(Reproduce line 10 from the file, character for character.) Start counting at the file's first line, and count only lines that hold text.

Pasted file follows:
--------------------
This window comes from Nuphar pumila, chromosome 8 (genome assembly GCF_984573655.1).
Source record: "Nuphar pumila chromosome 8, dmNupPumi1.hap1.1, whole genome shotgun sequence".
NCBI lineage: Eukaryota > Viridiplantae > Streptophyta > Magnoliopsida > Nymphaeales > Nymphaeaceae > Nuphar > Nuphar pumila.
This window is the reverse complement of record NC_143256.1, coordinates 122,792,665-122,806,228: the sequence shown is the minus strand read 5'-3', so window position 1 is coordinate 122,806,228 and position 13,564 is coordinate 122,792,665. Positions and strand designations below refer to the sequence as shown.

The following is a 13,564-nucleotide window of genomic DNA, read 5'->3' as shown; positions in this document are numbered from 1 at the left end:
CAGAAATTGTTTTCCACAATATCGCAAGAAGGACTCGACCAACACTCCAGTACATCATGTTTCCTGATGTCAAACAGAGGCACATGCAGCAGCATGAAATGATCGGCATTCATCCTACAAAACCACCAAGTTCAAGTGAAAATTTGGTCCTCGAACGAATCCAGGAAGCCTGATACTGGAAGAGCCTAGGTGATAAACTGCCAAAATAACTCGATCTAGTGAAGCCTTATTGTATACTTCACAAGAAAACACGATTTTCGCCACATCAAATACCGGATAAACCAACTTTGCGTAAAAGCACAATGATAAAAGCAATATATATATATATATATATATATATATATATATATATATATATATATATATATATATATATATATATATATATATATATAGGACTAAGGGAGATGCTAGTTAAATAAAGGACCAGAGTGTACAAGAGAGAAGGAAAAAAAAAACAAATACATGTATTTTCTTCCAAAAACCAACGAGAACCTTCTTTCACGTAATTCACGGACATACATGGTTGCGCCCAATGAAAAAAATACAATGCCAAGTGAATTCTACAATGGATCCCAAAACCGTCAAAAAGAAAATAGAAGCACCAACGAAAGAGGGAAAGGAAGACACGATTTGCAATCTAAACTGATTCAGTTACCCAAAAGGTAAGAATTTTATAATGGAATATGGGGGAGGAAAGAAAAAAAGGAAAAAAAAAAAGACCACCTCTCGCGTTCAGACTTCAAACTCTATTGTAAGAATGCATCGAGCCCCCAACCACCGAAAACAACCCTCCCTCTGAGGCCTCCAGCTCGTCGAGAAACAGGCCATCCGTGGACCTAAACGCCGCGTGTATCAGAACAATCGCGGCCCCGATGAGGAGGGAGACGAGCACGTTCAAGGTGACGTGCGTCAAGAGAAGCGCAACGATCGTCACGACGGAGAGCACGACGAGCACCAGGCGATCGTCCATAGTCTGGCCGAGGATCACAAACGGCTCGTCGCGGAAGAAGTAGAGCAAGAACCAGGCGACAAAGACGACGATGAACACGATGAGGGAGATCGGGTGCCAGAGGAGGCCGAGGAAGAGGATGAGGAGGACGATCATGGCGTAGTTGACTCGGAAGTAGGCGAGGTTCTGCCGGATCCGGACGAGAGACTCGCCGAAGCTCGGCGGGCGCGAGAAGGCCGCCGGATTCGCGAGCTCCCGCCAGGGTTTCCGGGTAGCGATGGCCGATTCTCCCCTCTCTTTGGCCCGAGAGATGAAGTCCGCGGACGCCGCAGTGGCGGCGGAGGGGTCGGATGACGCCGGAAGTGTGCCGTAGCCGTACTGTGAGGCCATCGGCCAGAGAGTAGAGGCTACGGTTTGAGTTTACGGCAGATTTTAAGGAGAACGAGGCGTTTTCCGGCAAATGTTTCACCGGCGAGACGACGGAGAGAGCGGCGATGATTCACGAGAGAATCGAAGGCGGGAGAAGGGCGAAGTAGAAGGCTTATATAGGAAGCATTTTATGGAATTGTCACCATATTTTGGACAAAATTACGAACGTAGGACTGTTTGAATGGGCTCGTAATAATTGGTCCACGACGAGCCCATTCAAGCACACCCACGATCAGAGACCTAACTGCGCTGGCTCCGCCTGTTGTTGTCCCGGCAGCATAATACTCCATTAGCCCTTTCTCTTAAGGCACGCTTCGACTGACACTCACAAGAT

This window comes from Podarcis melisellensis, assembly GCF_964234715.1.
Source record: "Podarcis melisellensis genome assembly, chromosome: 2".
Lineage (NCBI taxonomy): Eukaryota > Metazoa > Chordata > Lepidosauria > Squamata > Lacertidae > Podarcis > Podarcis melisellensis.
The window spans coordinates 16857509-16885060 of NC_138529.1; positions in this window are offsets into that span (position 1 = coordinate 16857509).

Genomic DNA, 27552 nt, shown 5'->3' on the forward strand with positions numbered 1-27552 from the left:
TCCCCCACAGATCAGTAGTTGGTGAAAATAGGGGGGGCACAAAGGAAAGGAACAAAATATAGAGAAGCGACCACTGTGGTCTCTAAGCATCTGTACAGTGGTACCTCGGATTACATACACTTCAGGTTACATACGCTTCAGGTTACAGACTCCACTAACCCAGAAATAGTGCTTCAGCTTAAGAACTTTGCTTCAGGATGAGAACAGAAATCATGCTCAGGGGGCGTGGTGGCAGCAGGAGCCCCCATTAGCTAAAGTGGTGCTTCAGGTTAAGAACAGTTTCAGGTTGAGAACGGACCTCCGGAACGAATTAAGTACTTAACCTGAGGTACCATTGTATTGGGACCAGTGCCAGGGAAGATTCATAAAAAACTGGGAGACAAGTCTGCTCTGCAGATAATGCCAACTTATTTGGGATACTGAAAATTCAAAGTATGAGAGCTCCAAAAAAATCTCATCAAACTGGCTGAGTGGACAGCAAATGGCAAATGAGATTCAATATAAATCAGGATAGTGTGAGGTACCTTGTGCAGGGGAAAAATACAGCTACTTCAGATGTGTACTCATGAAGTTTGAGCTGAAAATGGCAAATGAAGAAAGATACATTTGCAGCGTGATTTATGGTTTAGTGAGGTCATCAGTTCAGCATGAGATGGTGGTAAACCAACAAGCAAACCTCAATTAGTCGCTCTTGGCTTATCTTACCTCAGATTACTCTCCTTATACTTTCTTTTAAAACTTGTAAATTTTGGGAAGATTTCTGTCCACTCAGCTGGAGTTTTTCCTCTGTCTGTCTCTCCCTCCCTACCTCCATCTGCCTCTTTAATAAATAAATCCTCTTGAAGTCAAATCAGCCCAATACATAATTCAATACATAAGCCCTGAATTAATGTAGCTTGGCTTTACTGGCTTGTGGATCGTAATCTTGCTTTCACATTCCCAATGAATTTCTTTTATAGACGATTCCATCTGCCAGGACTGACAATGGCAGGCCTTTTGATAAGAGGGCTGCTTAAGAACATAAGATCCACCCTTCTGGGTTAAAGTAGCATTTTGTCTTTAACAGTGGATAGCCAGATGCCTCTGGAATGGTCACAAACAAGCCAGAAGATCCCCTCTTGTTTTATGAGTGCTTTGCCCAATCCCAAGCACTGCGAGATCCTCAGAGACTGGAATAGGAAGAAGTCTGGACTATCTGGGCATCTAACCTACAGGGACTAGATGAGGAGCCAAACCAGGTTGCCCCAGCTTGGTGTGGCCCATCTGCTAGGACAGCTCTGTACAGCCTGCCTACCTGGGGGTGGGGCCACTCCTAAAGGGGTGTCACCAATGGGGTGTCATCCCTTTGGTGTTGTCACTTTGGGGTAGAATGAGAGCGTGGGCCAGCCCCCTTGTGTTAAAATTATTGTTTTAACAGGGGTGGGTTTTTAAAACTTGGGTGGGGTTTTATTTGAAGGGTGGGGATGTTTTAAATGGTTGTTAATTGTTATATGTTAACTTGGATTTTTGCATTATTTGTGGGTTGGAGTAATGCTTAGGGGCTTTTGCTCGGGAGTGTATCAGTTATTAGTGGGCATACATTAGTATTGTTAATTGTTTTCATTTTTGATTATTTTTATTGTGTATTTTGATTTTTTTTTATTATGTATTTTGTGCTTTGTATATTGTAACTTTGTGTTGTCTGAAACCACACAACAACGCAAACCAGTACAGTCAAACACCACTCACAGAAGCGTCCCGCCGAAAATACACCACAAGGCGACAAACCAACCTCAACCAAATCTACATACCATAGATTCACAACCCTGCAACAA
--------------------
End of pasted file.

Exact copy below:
The window spans coordinates 16857509-16885060 of NC_138529.1; positions in this window are offsets into that span (position 1 = coordinate 16857509).